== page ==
Hewlett-Packard (NYSE: HPQ) has tried to make changes so you can’t blame them for not showing effort. They purchased Palm, Inc. in April of 2010 – a dying business in itself. They tried to compete with the big boys in the tablet market with their HP TouchPad, which was released July 1, 2011, only to be discontinued August 18, 2011. They have even tried different CEOs in recent years. All choices didn’t benefit the stock very much. The problem is that they are changing but are taking too long to change. The HP TouchPad was said to have been a great competitor with the original iPad from Apple. However, the first iPad was released in April 2010 - over a year earlier than HP’s device.
Water companies are obviously liquid. They are able to change, move with the flow of technology, and create. Water is vital to life on Earth and being like water is vital to existing as a company on Earth.
Saying Apple would be too obvious and most already know its famous story. They went from slow computer growth to the iPod, to the iPhone, to the iPad, while improving their computers, which was their original product, in the process. Recently they have pursued the iCloud in the new cloud computing market and are in development with the iTV. But let’s get to some other companies equally worth investing some time in and realize why these companies are doing well.
In the past 10 years, IMAX (NYSE: IMAX) has increased over 325% in stock price and has continued to make its way into the movie business. What was once hard to find near where you lived, and almost exclusive to top museums, science centers, and amusement parks, even if you lived in a major city, today there are nearly 600 IMAX theaters across 48 countries. Today many of the popular blockbuster movies are shown in IMAX form and more recently in IMAX 3D. In 2011, IMAX announced a 4K 3D digital camera that is similar in wide resolution as a regular IMAX film camera. Earlier this week, IMAX signed an agreement with Frank Theatres to have 10 more IMAX theaters installed. IMAX is clearly listening to demand, bringing new technology to the fans, and growing its business across the world.
Las Vegas Sands (NYSE: LVS) has actually seen its stock drop over 18% the past 10 years, but has made a ridiculously huge comeback of nearly 2500% since March of 2009. What makes them water? They have a CEO named Sheldon Adelson that can forecast opportunity and take calculated chances for the future of the company. Probably not on the level of Steve Jobs, Adelson in my opinion is not so far off given the different market sectors and business models. Adelson was the first to foresee the financial potential in gambling in Asia and saw opportunities in Macau. He also saw a way to attract the 3 billion people that live within a five-hour flight nearby by creating a huge Las Vegas strip atmosphere in Macau.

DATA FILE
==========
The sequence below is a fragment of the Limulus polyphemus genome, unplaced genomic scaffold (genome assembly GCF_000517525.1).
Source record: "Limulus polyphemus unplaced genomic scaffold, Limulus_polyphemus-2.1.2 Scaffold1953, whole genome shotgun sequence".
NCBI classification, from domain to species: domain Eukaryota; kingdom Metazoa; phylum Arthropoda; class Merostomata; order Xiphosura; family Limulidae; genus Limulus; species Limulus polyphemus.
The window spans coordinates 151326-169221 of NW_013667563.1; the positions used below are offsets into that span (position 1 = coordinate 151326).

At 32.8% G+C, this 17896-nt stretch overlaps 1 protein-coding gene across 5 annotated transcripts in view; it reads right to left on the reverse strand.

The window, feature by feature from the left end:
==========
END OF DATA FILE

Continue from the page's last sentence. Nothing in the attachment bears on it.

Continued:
During all the building and burning of money when times were tough at the beginning of the recession, Adelson also used his own money to fund the completion of his creations. He created Marina Bay Sands in Singapore and now is currently try to flow with the trend in other countries within Asia.
Be the Liquid Form of Water
Do all companies in order to be successful long-term need to be like Apple, IMAX, or Las Vegas Sands? No. However, they need to realize that change is in inevitable. When investing in companies, especially if you are in it for the long-haul and not a day-trader, try to look at the company in the grand scheme of things. Does the company you’re looking at have the products, the leadership, and the creativity to stay where it is or move closer to the top? Is it willing to be a pioneer? Or does the company have a stubborn culture that tries to force its way of doing things onto consumers? If a company does try to change, does it recognize the value of time and what it means to its bottom line? Research in Motion dropped over 25% this past week. What was once a top cell phone provider may be seeing its last days as the company we all know it. The delay of the Blackberry 10 just may be the icing on the cake.
mikecart1 owns shares of Apple and Las Vegas Sands. He has no other positions in the stocks mentioned above. The Motley Fool owns shares of Apple, Best Buy, Netflix, and RadioShack. Motley Fool newsletter services recommend Apple, Imax, and Netflix. Try any of our Foolish newsletter services free for 30 days. We Fools may not all hold the same opinions, but we all believe that considering a diverse range of insights makes us better investors. The Motley Fool has a disclosure policy. If you have questions about this post or the Fool’s blog network, click here for information.